Harnessing the Potential of Cooperative Interaction: Building Social & Physical Presence during Online Learning

Harnessing the Potential of Cooperative Interaction: Building Social & Physical Presence during Online Learning

Caroline L. Hilk (University of Minnesota, Twin Cities, USA) and Michael C. Mensink (University of Minnesota, Twin Cities, USA)
DOI: 10.4018/978-1-61692-854-4.ch009
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Abstract

As educators make greater use of online learning environments and virtual communities, increased attention is being paid to the aspects of computer-mediated communication which facilitate constructive interaction between learners. The benefits of face-to-face cooperative learning are being pursued in the evolving computer-supported collaborative learning (CSCL) environment. The success of computer-supported collaborative learning is influenced by the amount and quality of social and physical presence available in the online environment. This chapter offers several best practices for enhancing learners’ perceptions of social and physical presence within the digital realm, and it suggests future avenues of research which may lead to further improvements in the instructional potential of online learning environments.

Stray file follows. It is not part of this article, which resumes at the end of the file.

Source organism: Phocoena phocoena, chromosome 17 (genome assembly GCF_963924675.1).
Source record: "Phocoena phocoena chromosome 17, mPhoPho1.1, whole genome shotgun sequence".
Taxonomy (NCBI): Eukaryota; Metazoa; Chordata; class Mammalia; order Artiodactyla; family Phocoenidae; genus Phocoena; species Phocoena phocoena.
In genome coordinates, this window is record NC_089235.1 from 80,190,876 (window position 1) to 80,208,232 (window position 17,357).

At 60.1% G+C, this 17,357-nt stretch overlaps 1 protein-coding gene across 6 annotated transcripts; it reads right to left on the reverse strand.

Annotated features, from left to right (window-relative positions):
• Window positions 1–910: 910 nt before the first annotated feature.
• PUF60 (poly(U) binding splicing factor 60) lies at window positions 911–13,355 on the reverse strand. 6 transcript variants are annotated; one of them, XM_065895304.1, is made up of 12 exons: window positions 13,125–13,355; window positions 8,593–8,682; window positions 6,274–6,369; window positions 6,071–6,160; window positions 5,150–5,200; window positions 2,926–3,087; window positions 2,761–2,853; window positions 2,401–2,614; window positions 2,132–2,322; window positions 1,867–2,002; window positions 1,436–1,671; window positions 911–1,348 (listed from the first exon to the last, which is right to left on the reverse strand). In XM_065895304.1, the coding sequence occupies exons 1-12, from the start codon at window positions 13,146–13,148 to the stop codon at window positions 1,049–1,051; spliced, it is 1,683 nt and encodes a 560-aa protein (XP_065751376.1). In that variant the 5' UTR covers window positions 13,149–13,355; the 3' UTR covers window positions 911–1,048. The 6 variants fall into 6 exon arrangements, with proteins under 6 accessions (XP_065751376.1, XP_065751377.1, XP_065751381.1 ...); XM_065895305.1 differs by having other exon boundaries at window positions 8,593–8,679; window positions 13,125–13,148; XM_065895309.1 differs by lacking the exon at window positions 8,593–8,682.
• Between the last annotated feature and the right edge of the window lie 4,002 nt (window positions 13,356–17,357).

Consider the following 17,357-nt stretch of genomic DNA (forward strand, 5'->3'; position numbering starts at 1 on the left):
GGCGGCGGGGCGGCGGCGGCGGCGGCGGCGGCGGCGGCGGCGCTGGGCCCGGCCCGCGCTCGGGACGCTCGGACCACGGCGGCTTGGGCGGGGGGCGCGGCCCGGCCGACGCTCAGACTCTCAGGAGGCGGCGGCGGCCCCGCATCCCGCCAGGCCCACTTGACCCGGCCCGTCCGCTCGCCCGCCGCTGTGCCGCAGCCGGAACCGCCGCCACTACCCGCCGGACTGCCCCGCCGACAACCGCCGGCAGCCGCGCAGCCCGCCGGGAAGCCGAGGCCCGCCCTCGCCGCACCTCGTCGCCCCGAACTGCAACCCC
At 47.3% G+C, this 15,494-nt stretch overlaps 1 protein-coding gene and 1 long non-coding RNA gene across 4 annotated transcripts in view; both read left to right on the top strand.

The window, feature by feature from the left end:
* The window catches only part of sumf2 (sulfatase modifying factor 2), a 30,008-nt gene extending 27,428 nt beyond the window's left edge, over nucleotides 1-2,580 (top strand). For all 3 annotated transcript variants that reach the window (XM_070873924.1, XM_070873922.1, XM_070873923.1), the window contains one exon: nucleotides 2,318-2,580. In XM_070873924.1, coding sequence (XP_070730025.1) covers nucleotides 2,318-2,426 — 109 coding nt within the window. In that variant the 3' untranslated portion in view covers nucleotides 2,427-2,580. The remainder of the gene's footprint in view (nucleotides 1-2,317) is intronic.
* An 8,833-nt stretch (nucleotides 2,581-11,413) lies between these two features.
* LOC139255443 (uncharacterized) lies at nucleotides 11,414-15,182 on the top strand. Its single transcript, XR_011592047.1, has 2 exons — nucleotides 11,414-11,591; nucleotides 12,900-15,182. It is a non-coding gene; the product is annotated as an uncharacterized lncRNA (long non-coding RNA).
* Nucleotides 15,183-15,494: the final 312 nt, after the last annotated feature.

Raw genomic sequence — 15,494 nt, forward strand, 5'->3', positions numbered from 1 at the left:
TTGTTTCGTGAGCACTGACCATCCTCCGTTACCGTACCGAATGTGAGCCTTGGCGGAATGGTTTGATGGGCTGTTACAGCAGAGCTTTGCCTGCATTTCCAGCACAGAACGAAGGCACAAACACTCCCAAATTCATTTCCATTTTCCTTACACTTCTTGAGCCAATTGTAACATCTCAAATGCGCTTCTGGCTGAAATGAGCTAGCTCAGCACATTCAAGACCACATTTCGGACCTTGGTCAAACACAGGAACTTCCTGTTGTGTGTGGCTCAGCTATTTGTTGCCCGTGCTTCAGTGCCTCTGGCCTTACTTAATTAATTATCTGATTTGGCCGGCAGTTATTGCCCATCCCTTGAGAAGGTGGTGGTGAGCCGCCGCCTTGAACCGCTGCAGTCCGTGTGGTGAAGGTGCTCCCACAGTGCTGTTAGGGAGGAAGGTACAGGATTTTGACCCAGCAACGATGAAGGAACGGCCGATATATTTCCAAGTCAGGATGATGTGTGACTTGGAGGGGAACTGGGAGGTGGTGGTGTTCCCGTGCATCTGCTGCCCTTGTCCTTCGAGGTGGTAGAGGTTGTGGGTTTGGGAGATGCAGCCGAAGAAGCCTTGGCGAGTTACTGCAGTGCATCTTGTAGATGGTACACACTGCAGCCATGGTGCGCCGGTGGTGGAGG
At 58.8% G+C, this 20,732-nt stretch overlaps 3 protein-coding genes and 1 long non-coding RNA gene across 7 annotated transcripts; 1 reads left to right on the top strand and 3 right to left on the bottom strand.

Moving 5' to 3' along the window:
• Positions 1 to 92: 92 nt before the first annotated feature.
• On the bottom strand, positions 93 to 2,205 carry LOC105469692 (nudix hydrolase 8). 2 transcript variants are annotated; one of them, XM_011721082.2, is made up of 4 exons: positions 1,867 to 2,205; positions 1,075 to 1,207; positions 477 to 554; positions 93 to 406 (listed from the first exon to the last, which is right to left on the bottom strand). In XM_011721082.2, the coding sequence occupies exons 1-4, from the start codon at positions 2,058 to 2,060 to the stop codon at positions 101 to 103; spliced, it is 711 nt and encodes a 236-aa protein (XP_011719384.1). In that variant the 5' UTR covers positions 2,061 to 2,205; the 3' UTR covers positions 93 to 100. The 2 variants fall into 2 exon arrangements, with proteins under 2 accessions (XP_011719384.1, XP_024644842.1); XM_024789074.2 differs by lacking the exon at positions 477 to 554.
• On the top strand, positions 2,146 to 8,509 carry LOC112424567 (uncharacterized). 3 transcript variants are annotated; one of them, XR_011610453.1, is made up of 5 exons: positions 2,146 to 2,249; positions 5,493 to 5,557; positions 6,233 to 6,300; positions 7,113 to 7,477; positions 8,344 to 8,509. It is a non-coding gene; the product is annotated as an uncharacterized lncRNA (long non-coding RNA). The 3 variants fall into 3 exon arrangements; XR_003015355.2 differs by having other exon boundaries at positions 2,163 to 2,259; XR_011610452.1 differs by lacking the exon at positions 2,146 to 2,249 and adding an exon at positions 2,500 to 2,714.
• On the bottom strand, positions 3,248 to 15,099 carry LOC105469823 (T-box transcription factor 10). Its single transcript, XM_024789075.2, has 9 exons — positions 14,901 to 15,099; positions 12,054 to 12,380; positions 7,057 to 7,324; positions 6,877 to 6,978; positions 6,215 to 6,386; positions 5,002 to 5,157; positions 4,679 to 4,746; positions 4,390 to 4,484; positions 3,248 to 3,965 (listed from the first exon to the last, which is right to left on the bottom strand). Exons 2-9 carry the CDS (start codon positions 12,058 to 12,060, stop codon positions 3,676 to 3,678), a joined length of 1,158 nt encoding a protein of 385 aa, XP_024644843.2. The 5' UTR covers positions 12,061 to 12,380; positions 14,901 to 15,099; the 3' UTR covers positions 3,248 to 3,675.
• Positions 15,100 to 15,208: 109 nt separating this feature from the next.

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Background

Cooperative learning has been thoroughly researched by psychologists and educators during the last half century, and during the last two decades this research has begun to examine the use of computers and virtual environments to support learners’ interaction. Cooperative learning is defined as the use of small groups during instruction with the explicit purpose that students work together to maximize their own and others’ learning (Johnson, Johnson, & Holubec, 2003). Based on the theory of social interdependence, this structured learning environment is only as successful as students’ sense of interdependence with one another and their individual accountability to make contributions to the collective learning goal (Johnson & Johnson, 1999). Positive interdependence is the most crucial element for establishing a meaningful cooperative relationship within a face-to-face or virtual learning environment. Positive social interdependence exists when group members perceive their success as dependent on the success of the whole group: each individual’s efforts affect the outcomes of everyone else in the group.

Research has shown that cooperative learning is a highly successful instructional technique in traditional classrooms for students of all ages (Gillies, 2007; Johnson, Johnson & Smith, 2006; Sharan, 1990). Building productive cooperative relationships within a learning environment requires attention to the type of goals, interactions, and expectations shared by students. Online collaborative learning is assumed to have benefits similar to face-to-face cooperative learning (Harasim, 1990; Kreijns, Kirschner, & Jochems, 2003) and may also have some advantages over traditional settings (e.g. Lapadat, 2002; Jorczak, 2008).

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